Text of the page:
Villu Toots

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Villu Toots
Toots in 1967
Born(1916-08-24)August 24, 1916
DiedApril 10, 1993(1993-04-10) (aged 76)
Tallinn, Estonia

Villu Toots (August 24, 1916 – April 10, 1993) was an internationally known Estonian calligrapher, book designer, educator, palaeograph and author.


Early life[edit]

Villu Toots was born on August 24, 1916 in Reval, Russian Empire (now Tallinn, Estonia). He was the first child of Karl Johannes and Amalie Toots (née Jaas). The family was originally from Tartu and moved back home, when Toots was one and a half years old. His father was a shoemaker and his mother was a housewife, but earned money as a seamstress.

Toots started school at Tartu Commercial School. Luckily for him, the curriculum also included penmanship. There Toots gained his first knowledge about formal and casual scripts from artist Eduard Ahas. He also got advice from Hando Mugasto, who was an artist from the prestigious Pallas Art School. By his senior year in 1934 Toots had started making posters for the school and for others.[1]

Career beginnings[edit]

Right after high school the professional career of Villu Toots had begun. He started as an artist for local cinemas in Tartu.[2] He managed to work for five different establishments: Capitol, Heli, Apollo, Central and Metropol. With the help of his personal assistant he created posters, newspaper ads and visuals for intermissions. Simultaneously he was doing designs for other companies, exhibitions and display windows. He spent the hard-earned money on field trips to European art centers at the time: France, Austria, Hungary, Germany and Poland.[1]

Toots' atelier was located in cinema Apollo, that was close to Pallas Art School.[1] Joining the academy had been a dream of his until September 1937, when he started his studies there.[3]

Studies in Pallas[edit]

Toots had a unique opportunity to study with and from some of the greats of Estonian fine art. He practiced printmaking under the guidance of Arkadio Laigo and Roman Vaher.[3] R. Vaher had studied in Hochschule für Grafik und Buchkunst Leipzig. He established a close connection with Toots, as he was also interested in calligraphy. Toots' teachers also included Aleksander Vardi and Kaarel Liimand. Toots left Pallas before graduating in 1939.[1]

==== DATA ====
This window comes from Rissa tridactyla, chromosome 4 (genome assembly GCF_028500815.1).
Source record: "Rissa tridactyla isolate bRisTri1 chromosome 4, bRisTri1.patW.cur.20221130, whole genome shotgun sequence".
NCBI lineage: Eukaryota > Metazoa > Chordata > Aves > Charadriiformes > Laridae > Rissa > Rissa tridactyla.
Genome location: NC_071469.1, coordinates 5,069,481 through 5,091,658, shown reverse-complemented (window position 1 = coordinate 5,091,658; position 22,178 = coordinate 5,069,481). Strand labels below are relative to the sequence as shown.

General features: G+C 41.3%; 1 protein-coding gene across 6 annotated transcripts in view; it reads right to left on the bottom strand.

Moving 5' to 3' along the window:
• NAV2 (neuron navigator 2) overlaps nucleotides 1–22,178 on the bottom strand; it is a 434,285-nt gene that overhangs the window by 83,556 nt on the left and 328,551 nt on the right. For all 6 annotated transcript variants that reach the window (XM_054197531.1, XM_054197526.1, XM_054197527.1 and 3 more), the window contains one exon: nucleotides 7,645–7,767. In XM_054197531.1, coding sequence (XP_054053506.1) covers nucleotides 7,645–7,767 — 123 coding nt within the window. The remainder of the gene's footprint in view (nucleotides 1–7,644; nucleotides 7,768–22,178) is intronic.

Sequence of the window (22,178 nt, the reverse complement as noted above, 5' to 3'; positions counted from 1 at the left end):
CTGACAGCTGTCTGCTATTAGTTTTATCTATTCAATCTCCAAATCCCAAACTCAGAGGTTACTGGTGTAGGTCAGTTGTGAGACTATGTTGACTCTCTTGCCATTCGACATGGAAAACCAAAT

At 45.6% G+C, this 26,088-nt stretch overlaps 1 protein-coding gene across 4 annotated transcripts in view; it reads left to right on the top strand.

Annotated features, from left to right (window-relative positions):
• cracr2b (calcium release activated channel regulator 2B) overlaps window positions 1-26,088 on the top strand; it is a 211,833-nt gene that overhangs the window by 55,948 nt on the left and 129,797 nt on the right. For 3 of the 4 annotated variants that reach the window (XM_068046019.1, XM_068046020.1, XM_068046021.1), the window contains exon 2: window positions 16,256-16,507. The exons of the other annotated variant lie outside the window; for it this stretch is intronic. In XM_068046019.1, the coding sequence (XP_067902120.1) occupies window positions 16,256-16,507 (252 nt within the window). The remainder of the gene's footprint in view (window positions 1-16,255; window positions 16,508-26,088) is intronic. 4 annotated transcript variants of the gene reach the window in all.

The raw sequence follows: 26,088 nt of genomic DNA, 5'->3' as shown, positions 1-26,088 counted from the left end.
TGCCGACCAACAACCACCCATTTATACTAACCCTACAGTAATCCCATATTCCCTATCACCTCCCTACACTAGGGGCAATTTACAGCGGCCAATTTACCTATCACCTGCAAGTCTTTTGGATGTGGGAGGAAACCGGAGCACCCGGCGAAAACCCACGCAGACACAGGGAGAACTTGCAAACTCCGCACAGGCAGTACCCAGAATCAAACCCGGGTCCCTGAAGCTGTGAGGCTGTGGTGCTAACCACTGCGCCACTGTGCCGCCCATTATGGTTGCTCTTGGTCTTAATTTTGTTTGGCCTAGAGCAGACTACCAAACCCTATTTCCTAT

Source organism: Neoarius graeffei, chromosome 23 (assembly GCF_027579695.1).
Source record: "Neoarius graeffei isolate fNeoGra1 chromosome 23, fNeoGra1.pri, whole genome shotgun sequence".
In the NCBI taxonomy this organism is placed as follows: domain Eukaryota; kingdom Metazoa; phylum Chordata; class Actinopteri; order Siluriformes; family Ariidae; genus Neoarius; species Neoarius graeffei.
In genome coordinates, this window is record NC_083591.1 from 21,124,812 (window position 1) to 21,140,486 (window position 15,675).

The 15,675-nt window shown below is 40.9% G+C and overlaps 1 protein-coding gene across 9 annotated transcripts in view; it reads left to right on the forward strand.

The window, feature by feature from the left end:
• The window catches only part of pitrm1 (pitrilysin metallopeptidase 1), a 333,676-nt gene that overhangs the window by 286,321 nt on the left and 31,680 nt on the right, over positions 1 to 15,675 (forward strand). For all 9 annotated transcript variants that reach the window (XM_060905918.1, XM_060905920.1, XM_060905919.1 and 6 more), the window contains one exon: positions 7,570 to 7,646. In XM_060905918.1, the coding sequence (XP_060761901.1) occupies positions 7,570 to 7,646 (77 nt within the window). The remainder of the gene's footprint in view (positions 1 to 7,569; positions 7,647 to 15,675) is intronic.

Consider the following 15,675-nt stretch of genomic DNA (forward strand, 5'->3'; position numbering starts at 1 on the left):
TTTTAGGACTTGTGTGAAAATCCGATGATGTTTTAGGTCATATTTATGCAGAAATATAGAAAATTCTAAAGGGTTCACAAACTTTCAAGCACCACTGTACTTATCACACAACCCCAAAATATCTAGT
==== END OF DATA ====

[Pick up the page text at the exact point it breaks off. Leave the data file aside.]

Moving to Tallinn[edit]

During the last year of World War II in 1945 Villu Toots moved to Tallinn to focus more on book design. The best printing house in Tartu had been destroyed by the war, therefore publishing had been moved to the capital.[1] For seven years Toots worked as an art director in two publishing houses.[4] There he learned more about different printing methods and book architecture, but also about the restrictions of the soviet regime. For two years he was the leading designer of Eesti Naine (Estonian Woman) magazine. From 1952 until his death, Toots worked as a freelance artist. The only exception was in 1965–1966, when he worked as an art director in the National Committee of Cinematography.[1]

Calligraphy School[edit]

Since 1946 Villu Toots had been teaching calligraphy in different seminars.[5] Calligraphy had suddenly become more popular and there was a need for a thorough form of study. Also the Tallinn State Applied Art Institute of the ESSR could not fulfil the demand for artistic writing. In 1965 Toots established a calligraphy school named Kirjakunsti Kool with a three-year course.[4] Students came from all over Estonia and applications were sent from far ends of the Soviet Union. Toots was the initiator, the head and only teacher in the one-man school. Studies took place in the evenings.[5]